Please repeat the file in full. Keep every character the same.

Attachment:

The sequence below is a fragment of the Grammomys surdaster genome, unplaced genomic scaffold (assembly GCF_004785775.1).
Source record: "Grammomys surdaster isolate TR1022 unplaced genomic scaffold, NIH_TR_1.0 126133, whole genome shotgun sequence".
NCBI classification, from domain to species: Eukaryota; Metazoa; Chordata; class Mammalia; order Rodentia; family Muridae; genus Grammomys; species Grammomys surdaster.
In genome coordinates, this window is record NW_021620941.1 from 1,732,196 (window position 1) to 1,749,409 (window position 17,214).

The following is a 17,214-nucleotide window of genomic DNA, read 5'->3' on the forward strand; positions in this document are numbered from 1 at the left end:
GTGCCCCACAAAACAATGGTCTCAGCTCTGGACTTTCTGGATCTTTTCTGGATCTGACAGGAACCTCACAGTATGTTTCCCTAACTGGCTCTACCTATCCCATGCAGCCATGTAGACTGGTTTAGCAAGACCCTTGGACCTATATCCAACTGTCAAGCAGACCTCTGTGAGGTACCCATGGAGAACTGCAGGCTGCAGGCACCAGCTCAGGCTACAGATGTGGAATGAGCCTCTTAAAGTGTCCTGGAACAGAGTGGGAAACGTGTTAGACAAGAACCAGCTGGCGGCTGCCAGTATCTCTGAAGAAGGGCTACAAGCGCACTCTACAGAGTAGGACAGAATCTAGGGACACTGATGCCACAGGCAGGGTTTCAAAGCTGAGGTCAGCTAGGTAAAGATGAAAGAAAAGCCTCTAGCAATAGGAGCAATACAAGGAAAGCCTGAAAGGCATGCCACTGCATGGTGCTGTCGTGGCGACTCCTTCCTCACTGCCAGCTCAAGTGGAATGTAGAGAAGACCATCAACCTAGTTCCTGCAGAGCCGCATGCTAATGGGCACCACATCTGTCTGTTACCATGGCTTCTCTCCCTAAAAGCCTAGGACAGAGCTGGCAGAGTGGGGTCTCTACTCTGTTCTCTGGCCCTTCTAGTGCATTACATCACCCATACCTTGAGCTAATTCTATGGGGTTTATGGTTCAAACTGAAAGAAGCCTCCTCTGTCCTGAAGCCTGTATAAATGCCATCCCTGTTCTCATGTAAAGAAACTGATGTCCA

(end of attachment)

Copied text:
The sequence below is a fragment of the Grammomys surdaster genome, unplaced genomic scaffold (assembly GCF_004785775.1).
Source record: "Grammomys surdaster isolate TR1022 unplaced genomic scaffold, NIH_TR_1.0 126133, whole genome shotgun sequence".
NCBI classification, from domain to species: Eukaryota; Metazoa; Chordata; class Mammalia; order Rodentia; family Muridae; genus Grammomys; species Grammomys surdaster.
In genome coordinates, this window is record NW_021620941.1 from 1,732,196 (window position 1) to 1,749,409 (window position 17,214).

The following is a 17,214-nucleotide window of genomic DNA, read 5'->3' on the forward strand; positions in this document are numbered from 1 at the left end:
GTGCCCCACAAAACAATGGTCTCAGCTCTGGACTTTCTGGATCTTTTCTGGATCTGACAGGAACCTCACAGTATGTTTCCCTAACTGGCTCTACCTATCCCATGCAGCCATGTAGACTGGTTTAGCAAGACCCTTGGACCTATATCCAACTGTCAAGCAGACCTCTGTGAGGTACCCATGGAGAACTGCAGGCTGCAGGCACCAGCTCAGGCTACAGATGTGGAATGAGCCTCTTAAAGTGTCCTGGAACAGAGTGGGAAACGTGTTAGACAAGAACCAGCTGGCGGCTGCCAGTATCTCTGAAGAAGGGCTACAAGCGCACTCTACAGAGTAGGACAGAATCTAGGGACACTGATGCCACAGGCAGGGTTTCAAAGCTGAGGTCAGCTAGGTAAAGATGAAAGAAAAGCCTCTAGCAATAGGAGCAATACAAGGAAAGCCTGAAAGGCATGCCACTGCATGGTGCTGTCGTGGCGACTCCTTCCTCACTGCCAGCTCAAGTGGAATGTAGAGAAGACCATCAACCTAGTTCCTGCAGAGCCGCATGCTAATGGGCACCACATCTGTCTGTTACCATGGCTTCTCTCCCTAAAAGCCTAGGACAGAGCTGGCAGAGTGGGGTCTCTACTCTGTTCTCTGGCCCTTCTAGTGCATTACATCACCCATACCTTGAGCTAATTCTATGGGGTTTATGGTTCAAACTGAAAGAAGCCTCCTCTGTCCTGAAGCCTGTATAAATGCCATCCCTGTTCTCATGTAAAGAAACTGATGTCCA